Corporate tax cut likely to help demand, make consumer goods cheaper

In the run-up to the festive season, there is some good news for consumers — prices of fast-moving consumer goods (FMCG) are likely to fall after the government cut corporation taxes on Friday.

FMCG sector experts said consumer goods will be one of the biggest beneficiaries of the tax cut. Some of these benefits are likely to be passed on to consumers in the form of lower prices.

“Consumer companies are likely to partially cut prices,” said Abneesh Roy, senior vice-president, research (institutional equities), Edelweiss.

“When the goods and services tax (GST) on consumer goods was cut, there was a demand spurt. While the environment is different now, notional saving or propensity to spur demand for consumer goods is likely,” said Roy. 

Segments such as biscuits, soap and packaged tea have been slowing over the past few months. 

Anil Talreja, partner at Deloitte, said, “If there is an overall reduction of taxes, it is going to directly benefit consumers.” 

Multinational FMCG companies such as Britannia, Colgate, HUL, ITC and GSK Consumers pay about 28-35 per cent of their profit in corporation taxes. 

HUL welcomed the tax rate cut, saying that this would lead to “spur in investment and growth”. On Friday, its stock hit a 52-week high on the National Stock Exchange. 

Britannia called it decisive leadership shown by the government. “It’s a concrete step to ease the current economic situation considering the present operating environment in the country,” said Varun Berry, managing director, Britannia Industries. 

The biscuits major had earlier announced an increase in the prices of its products marginally.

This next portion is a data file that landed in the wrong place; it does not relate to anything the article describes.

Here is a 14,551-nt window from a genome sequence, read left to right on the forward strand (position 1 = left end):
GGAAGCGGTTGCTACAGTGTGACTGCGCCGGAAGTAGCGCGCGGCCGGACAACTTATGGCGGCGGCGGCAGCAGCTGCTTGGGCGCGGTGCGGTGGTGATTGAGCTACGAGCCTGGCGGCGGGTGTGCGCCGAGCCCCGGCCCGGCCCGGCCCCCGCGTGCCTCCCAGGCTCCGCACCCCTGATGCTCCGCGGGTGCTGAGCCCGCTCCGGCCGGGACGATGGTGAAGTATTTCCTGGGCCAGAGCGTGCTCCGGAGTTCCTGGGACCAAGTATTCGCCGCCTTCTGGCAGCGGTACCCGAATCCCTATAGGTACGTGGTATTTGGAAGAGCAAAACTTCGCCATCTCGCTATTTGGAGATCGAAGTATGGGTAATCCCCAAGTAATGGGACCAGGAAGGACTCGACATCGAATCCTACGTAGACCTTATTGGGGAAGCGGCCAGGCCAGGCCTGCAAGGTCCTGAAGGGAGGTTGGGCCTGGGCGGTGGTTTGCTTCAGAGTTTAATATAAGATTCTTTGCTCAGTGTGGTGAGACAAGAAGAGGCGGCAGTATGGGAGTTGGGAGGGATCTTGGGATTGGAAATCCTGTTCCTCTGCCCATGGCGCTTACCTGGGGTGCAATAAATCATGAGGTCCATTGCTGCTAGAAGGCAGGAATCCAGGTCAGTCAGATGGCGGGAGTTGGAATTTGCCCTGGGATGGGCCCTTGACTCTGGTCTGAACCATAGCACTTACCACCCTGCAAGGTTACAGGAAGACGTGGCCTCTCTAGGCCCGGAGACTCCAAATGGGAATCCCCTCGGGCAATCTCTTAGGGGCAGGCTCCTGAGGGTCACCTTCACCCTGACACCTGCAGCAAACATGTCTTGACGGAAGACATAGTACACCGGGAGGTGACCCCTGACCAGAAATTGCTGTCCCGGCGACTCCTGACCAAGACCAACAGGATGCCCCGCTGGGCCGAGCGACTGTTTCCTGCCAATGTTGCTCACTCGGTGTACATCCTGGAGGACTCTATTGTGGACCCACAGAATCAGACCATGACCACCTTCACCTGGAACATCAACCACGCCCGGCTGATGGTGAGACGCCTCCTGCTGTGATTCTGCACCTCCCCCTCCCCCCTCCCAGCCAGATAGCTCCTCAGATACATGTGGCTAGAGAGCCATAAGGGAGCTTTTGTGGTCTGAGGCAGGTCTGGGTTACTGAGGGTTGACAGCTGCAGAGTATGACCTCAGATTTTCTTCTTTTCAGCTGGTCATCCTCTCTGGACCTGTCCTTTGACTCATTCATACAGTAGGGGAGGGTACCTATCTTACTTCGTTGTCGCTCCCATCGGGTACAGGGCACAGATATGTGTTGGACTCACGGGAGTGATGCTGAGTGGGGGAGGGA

However, some companies such as Dabur and Marico, which pay taxes in the range of 10-16 per cent, are unlikely to gain significantly from the current move. 

“Since we are availing fiscal benefits, there will not be any material impact on our tax rates. That said, it’s a welcome move and will go a long way in improving the overall sentiments,” said Lalit Malik, chief financial officer, Dabur. 

The homegrown FMCG giant had in the previous financial year paid 16.2 per cent of their profits towards taxes.

Marico said the move is in line with the government’s intention of reducing the direct tax rates. "While the near term impact may be moderate, over the medium to long term, it will spur investments, employment and higher disposable income," said Vivek Karve, chief financial officer of the Mumbai-based company.

Bengaluru-headquartered consumer care major Wipro Consumer Care said this step of reducing the corporation tax rate would provide a significant boost to the “Make in India” initiative. 

“This would spur the slowing economy and start attracting investments in the manufacturing sector. This would, in turn, create a positive upward cycle by creating jobs and stimulating demand,” said Raghav Swaminathan, chief financial officer, Wipro Enterprises.

Cookie maker Unibic said the finance minister’s move had come at the right time and it would create investor confidence. “But such measures are medium- and long-term, so the consumption story will still be under pressure. However, sentiment will definitely change,” said Nikhil Sen, managing director, Unibic Foods.

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